Generic Build Instructions
The instructions on this page will help you compile MariaDB from source. Links to more complete instructions for specific platforms can be found on the source page.
First, get a copy of the MariaDB source.
Next, prepare your system to be able to compile the source.
If you don't want to run MariaDB as yourself, then you should create a
mysql user. The example below uses this user.
MariaDB 5.5 and above is compiled using cmake.
It is recommended to create a build directory beside your source directory
mkdir build-mariadb cd build-mariadb
NOTE If you have built MariaDB in the past and have recently updated the repository, you should perform a complete cleanup of old artifacts (such as cmake configured files). In the base repository run:
git clean -xffd && git submodule foreach --recursive git clean -xffd
You can configure your build simply by running cmake without any special options, like
server is where you installed MariaDB. If you are building in the source directory, just omit
If you want it to be configured exactly as a normal MariaDB server release is built, use
cmake ../server -DBUILD_CONFIG=mysql_release
This will configure the build to generate binary tarballs similar to release tarballs from downloads.mariadb.org. Unfortunately this doesn't work on old platforms, like OpenSuse Leap 15.0, because MariaDB binary tarballs are built to minimize external dependencies, and that needs static libraries that might not be provided by the platform by default, and would need to be installed manually.
To do a build suitable for debugging use:
cmake ../server -DCMAKE_BUILD_TYPE=Debug
By default, MariaDB is compiled with the
-Werror flag, which causes compiling to abort
if there is a compiler warning. You can disable that by configuring with
cmake ../server -DCMAKE_BUILD_TYPE=Debug -DMYSQL_MAINTAINER_MODE=OFF.
All cmake configuration options for MariaDB can be displayed with:
cmake ../server -LH
To build and install MariaDB after running cmake use
cmake --build . sudo cmake --install .
If the commands above fail, you can enable more compilation information by doing:
cmake --build . --verbose
If you want to generate a binary tarball, run
Using BUILD Scripts
There are also
BUILD scripts for the most common systems for those that doesn't want to dig into cmake options. These are optimized for in source builds.
The scripts are of type 'compile-#cpu#-how_to_build'. Some common scripts-are
|compile-pentium64||Compile an optimized binary optimized for 64 bit pentium (works also for amd64)|
|compile-pentium-debug||Compile a debug binary optimized for 64 bit pentium|
|compile-pentium-valgrind-max|| Compile a debug binary that can be used with valgrind to find wrong memory accesses and memory leaks. Should be used if one want's to run the |
Some common suffixes used for the scripts:
|Compile for 32 bit cpu's|
|Compile for 64 bit cpu's|
|Enable (almost) all features and plugins that MariaDB supports|
|binary is compiled with profiling (gcc --pg)|
|binary is compiled with code coverage (gcc -fprofile-arcs -ftest-coverage)|
|The binary is compiled for debugging and optimized to be used with valgrind.|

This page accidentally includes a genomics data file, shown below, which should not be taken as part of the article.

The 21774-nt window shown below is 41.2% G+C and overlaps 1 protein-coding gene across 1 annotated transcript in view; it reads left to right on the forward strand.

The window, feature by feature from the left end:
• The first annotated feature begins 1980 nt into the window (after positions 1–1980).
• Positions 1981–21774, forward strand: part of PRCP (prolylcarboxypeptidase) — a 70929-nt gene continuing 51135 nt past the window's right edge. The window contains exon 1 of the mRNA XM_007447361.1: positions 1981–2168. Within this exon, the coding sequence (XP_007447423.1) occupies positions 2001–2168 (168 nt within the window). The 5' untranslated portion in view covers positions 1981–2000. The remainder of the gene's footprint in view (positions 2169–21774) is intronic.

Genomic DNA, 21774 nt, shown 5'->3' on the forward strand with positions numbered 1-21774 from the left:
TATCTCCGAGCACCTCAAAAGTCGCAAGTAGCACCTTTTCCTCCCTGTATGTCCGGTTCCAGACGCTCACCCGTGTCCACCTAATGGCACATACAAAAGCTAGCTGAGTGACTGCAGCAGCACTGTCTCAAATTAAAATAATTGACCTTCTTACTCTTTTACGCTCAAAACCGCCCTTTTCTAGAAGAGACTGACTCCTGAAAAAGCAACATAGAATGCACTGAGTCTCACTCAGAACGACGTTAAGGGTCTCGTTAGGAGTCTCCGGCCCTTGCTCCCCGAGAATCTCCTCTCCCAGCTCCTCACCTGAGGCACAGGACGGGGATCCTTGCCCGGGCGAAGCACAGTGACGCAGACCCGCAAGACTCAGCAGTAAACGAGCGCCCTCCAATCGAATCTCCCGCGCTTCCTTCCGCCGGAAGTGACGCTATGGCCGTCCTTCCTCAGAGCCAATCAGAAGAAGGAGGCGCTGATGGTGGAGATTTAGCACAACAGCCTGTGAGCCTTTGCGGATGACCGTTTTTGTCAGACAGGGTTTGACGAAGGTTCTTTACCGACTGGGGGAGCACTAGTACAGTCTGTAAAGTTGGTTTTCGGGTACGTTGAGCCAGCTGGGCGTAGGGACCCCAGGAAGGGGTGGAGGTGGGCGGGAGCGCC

| The binary is compiled with all symbols (gcc -g) and the |
BUILD scripts support the following options:
|-h, --help||Show this help message.|
|-n, --just-print||Don't actually run any commands; just print them.|
|-c, --just-configure||Stop after running configure. Combined with --just-print shows configure options.|
|--extra-configs=xxx||Add this to configure options|
|--extra-flags=xxx||Add this C and CXX flags|
|--extra-cflags=xxx||Add this to C flags|
|--extra-cxxflags=xxx||Add this to CXX flags|
|--verbose||Print out full compile lines|
|--with-debug=full||Build with full debug(no optimizations, keep call stack).|
A typical compilation used by a developer would be:
This configures the source for debugging and runs make. The server binary will be
Starting MariaDB for the First Time
After installing MariaDB (using
sudo make install), but prior to starting MariaDB for the first time, one should:
- ensure the directory where you installed MariaDB is owned by the mysql user (if the user doesn't exist, you'll need to create it)
- run the
mysql_install_dbscript to generate the needed system tables
Here is an example:
# The following assumes that the 'mysql' user exists and that we installed MariaDB # in /usr/local/mysql chown -R mysql /usr/local/mysql/ cd /usr/local/mysql/ scripts/mysql_install_db --user=mysql /usr/local/mysql/bin/mysqld_safe --user=mysql &
If you want to test your compiled MariaDB, you can do either of:
Run unit tests:
cmake --build . --target test
Or run mtr tests:
Each of the above are run from the build directory. There is no need to '
cmake --install .' MariaDB prior to running them.
NOTE: If you are doing more extensive testing or debugging of MariaDB (like with real application data and workloads) you may want to start and run MariaDB directly from the source directory instead of installing it with '
sudo make install'. If so, see
Running MariaDB from the Source Directory.
Increasing Version Number or Tagging a Version
If you have made code changes and want to increase the version number or tag our version with a specific tag you can do this by editing the
VERSION file. Tags are shown when running the '
mysqld --version' command.
MariaDB builds with
readline; using an alternative such as
Editline may result in problems with non-ascii symbols.